RETURNING HOME TO CULTURE SHOCK
Illustration by Nichole Daniels
On August 16th, I stepped off the plane at LAX, newly arrived after a year studying abroad in Heidelberg, Germany. I’d left August 30th one year earlier, and although two weeks were missing to achieve the full 365 days, I was nevertheless ready to be home. Time for sunny beaches, peanut butter, and Mexican food—time to return to everything I knew.
Or so I thought.
As it turned out, a year is a long time, and while I’m certainly not German yet, when I returned, I wasn’t 100% Californian anymore, either. Two days in, my sunburn had me thinking a cherry had taken up residence where my face should be. My friends said I was speaking with a British accent, and certain phrases just weren’t coming out of my mouth properly. It wasn’t until two days later, waking at three in the morning for the second day in a row and fiddling with the too-small pillow and constricting sheets that I realized what was going on. I was experiencing culture shock —from my own culture. Reverse culture shock had come to call.
One major difference between Germany and California—besides the overabundance of people speaking English—struck me the moment I exited the airport: The sheer amount of traffic. Have you ever been to LAX? The number of cars whizzing around that pick-up and drop-off loop is incredible. In Alhambra, Spain, I had been shocked by tiny streets, some of which weren’t nearly large enough to drive a car down, and plenty which would have given bicyclists nightmares. (Most of these streets were also tiled with beautiful black and white stones, and lots of them had stairs, but they were all marked as streets on my map.) While visiting Berlin midway through my study abroad, I had been surprised by six-lane streets, thinking them extremely large. Here, that’s the minimum size for a street to be taken seriously.
I wouldn’t say Germany is small, but comparatively, America is large. I know Heidelberg couldn’t actually fit inside the Target on Bellflower, but sometimes it really does feel like it.
A major factor in my perception of Long Beach’s size, however, stems from the public transit system. Long Beach Transit is pretty comprehensive compared to the (limited sampling of) American transportation systems I’ve worked with, but compared to Europe’s subways, streetcars, regional and inter-regional trains, and ICEs (Inter-City Express trains, running up to 206 MPH between major urban hubs), I’m definitely feeling grounded. Maybe I’ll break down and bring a car next semester…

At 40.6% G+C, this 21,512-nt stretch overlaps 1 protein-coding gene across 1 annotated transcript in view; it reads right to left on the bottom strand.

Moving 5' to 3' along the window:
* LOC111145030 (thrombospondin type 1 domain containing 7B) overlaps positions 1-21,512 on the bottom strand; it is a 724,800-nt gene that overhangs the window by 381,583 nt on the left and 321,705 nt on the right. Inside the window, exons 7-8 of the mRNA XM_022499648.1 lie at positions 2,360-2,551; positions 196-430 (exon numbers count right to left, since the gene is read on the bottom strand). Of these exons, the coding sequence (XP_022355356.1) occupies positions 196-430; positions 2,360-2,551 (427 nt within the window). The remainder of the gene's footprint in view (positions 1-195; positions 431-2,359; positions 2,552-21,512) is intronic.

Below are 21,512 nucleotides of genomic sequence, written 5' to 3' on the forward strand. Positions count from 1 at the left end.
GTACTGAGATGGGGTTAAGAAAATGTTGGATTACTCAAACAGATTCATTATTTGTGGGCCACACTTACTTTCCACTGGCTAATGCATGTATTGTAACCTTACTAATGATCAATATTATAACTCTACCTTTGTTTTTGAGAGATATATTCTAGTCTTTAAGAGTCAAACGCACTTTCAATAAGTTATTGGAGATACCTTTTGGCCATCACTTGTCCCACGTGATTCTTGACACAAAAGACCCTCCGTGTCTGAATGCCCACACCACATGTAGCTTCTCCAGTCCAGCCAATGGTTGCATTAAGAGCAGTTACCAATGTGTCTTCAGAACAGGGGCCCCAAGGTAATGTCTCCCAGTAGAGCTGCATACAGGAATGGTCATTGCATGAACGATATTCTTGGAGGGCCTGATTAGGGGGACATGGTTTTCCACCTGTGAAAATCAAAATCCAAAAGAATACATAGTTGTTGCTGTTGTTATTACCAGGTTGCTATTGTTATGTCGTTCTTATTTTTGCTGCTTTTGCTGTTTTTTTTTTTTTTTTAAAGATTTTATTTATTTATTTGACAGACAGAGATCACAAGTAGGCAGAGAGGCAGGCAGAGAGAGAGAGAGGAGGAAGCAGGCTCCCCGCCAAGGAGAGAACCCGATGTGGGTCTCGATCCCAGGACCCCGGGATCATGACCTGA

There is one thing I need to make clear, though: Culture shock, and reverse culture shock as well, isn’t a particularly negative experience. It’s an overwhelming mixture of emotions, from little surprises to long-forgotten annoyances with a generous helping of confusion thrown in, and there are plenty of pleasant discoveries as well. I would have forgotten to thank the bus driver in Long Beach had the three people in front of me not done so, since thanking a bus driver in Germany elicits a confused, blank stare, and the first time I fell into an easy, inane conversation with a waitress, I almost pinched myself to make sure I wasn’t dreaming. Germany doesn’t do small talk. Bizarre as it may seem, I’d missed it.
Some of the other things I missed are more idiosyncratic to me. I’d learned to live, for example, without casual hugs. I got quite a few when I was leaving the country, but prior to that, I was pretty hug-deprived. The first time someone hugged me goodnight after a meeting, I almost didn’t know how to react – but it reminded me how very much I’d missed Long Beach when I was away. Reverse culture shock or not, this is home.
And the big one: There’s Mexican food here. I’m back in a place where jalapenos, cilantro, and corn tortillas exist. I may still be surprised whenever I have to turn in a document which doesn’t require stamps and signatures from three different offices, but there are enchiladas here. I think I’ll survive.